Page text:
Wednesday, February 27, 2013

Never the Same Bridge Twice

At sunset yesterday
The pre-Socratic Greek philosopher Heraclitus famously stated that "one can never step into the same river twice", but in Venice this might be reasonably altered to "one can never cross the same rio twice."

Nor, for that matter, as the sky and its light are changing just as ceaselessly as any river, can one ever really see the same bridge twice. Something I only just realized about the particular bridge in these two photos, though I see it (or don't really see it) pretty much every day.


  1. Sorry, it's not about the bridge, but...Can you get a venetian's opinion what is the Italian variant of the Venetian female name Zanetta? I'd appreciate that greatly.
    I rread a book about Casanova, and the author's saying that Zanetta is "the Venetian female form of Italian name Giacomo".

    I doubt that.

    If it's not too much trouble and when a chance presents itsels...

    1. But considering Iacopo is the Venetian version of Giacomo--just as Iago is another variant of the English name James--I don't know how Zanetta would come into it. But I emailed a Venetian with the question.

    2. Sasha: Haven't heard back from my Venetian friend, but it occurs to me that based upon the fact that SS Giovanni e Paolo is known as Zanipolo in Venetian, one can assume that Zanetta is related to the Italian name Giovanni; I'd guess a diminutive female version of Giovanni. How does this sound to you? Like you, I do not believe it has anything to do w/ Giacomo.

    3. Thank you, I hope your friend comes through.

      Yes, Giovanni=Zani, so there is no way Zanetta is a female form of Giacomo. Or there is? I think I can find a native Venetian to clarify this with a final authority.

      The book that offers such a misleading info is Ian Kelly's Casanova, it's covered in blurds extolling it's greatness, but there are so many weird assumptions there. For example, the author makes a guess that the trees boy Casanova saw from a boat on his first trip to Padova were probably the first trees he was seeing in his life - since "there are no trees in Venice". Or that the witch that was treating his nosebleeds in Murano was "probably some peasant from Burano". Well, there is no agriculture in Burano so there are no peasants either, and why "a peasant from Burano" should relocate to Murano and be a witch there - beats me. Kelly had no base for this assumption, he is just...speaking, these are not educated guesses but just instances of verbal flatulence.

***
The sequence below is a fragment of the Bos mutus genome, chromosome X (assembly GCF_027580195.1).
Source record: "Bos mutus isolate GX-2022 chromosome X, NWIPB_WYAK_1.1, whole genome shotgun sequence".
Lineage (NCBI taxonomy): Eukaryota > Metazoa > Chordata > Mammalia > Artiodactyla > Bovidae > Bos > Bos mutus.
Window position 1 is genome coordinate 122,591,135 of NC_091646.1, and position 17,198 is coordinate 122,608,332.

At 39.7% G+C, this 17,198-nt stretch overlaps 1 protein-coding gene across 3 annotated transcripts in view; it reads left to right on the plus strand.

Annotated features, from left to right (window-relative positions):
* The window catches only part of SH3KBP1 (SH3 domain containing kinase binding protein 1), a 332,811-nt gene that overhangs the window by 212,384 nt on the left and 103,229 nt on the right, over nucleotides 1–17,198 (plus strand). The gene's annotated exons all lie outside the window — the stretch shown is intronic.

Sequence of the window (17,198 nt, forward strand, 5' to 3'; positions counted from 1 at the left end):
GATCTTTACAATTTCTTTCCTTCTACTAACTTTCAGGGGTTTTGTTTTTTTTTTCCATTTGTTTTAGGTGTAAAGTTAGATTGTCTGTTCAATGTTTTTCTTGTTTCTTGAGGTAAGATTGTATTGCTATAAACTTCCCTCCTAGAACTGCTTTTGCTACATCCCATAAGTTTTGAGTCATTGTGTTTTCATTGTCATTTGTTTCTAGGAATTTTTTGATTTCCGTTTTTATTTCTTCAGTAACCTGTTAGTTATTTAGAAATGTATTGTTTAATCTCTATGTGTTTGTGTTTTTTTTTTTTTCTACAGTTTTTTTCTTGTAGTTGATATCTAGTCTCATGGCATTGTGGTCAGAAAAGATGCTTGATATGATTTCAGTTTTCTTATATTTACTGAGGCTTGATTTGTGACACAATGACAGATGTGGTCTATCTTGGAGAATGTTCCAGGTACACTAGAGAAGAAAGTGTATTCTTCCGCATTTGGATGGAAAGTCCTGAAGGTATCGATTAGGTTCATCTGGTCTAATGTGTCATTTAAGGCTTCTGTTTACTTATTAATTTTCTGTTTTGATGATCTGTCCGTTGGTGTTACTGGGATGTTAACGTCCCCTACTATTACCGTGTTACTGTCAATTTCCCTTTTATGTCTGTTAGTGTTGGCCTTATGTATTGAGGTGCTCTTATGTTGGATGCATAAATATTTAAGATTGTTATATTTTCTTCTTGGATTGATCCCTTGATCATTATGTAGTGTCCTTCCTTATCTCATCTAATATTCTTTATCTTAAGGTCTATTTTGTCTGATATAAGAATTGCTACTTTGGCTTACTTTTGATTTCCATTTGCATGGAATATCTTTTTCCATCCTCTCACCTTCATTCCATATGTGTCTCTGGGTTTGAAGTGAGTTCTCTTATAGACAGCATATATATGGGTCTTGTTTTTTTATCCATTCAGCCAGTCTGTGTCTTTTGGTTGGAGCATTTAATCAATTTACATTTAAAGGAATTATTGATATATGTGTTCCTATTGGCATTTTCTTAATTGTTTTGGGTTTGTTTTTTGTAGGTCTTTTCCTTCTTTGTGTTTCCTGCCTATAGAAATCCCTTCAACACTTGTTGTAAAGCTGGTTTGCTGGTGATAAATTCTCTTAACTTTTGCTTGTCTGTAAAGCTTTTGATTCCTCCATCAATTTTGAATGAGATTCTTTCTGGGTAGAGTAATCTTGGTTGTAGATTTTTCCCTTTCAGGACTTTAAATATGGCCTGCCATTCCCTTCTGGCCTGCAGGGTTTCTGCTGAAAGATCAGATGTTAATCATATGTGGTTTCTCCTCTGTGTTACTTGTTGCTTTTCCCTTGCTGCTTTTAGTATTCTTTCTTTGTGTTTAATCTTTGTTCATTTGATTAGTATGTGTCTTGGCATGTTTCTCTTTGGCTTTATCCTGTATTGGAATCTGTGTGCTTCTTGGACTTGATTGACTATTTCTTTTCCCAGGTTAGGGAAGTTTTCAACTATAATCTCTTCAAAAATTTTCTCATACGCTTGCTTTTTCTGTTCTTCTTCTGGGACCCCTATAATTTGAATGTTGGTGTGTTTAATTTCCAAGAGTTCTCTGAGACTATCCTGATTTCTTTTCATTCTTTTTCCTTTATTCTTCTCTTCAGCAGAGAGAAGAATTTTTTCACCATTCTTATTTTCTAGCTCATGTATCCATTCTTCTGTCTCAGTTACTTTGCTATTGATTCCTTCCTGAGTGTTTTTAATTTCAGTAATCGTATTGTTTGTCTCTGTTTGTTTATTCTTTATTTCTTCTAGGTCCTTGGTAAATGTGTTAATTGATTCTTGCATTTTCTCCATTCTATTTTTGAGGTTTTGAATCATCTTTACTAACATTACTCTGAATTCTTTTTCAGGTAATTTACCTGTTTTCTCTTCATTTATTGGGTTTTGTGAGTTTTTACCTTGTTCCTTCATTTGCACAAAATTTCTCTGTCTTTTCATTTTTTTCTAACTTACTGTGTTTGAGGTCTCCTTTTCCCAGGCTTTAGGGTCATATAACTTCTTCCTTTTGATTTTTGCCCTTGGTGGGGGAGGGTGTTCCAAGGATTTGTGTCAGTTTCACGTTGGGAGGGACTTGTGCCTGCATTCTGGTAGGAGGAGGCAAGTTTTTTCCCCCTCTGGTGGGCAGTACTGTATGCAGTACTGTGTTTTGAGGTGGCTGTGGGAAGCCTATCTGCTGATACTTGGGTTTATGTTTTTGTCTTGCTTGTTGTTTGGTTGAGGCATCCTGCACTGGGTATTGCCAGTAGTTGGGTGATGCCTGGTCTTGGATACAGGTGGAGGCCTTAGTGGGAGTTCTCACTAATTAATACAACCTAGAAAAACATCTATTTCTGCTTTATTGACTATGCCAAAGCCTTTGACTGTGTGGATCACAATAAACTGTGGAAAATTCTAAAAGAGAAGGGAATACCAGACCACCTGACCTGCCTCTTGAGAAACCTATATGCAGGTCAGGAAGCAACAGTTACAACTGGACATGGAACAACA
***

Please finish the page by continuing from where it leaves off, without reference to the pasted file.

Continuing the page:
2. Rien n'est jamais la même chose à Venise, c'est pour cela qu'après plus de trente années, je ne me suis pas lassée d'elle.
    Parfois avant de la retrouver j'ai peur de ne plus l'aimer comme les autres fois, mais il y aura comme toujours un cadeau qu'elle me fera à un moment et je serai là !
    bonne soirée

    1. Danielle, you're reminding me of a lecture I attended by the French intellectual Hélène Cixous in which she spoke of Shakespeare's Cleopatra, who's described as a 1,000 women in one, as endlessly new & intriguing, as the greatest female character in literature. The same can be said of certain cities and, as you say, any fear that you may grow tired of them turns out to be unfounded.

  3. Replies
    1. Sometimes I'm struck not just by how much I overlook, but how much I willfully overlook: in a city like Venice w/ so many old things I often find myself dismissing something with "Oh, I know that bridge is only 100 years old so I won't even look at it." Of course even in a rather old US city like NYC, 100 yrs old is considered venerable. Well, I guess there's only so much anyone can take in...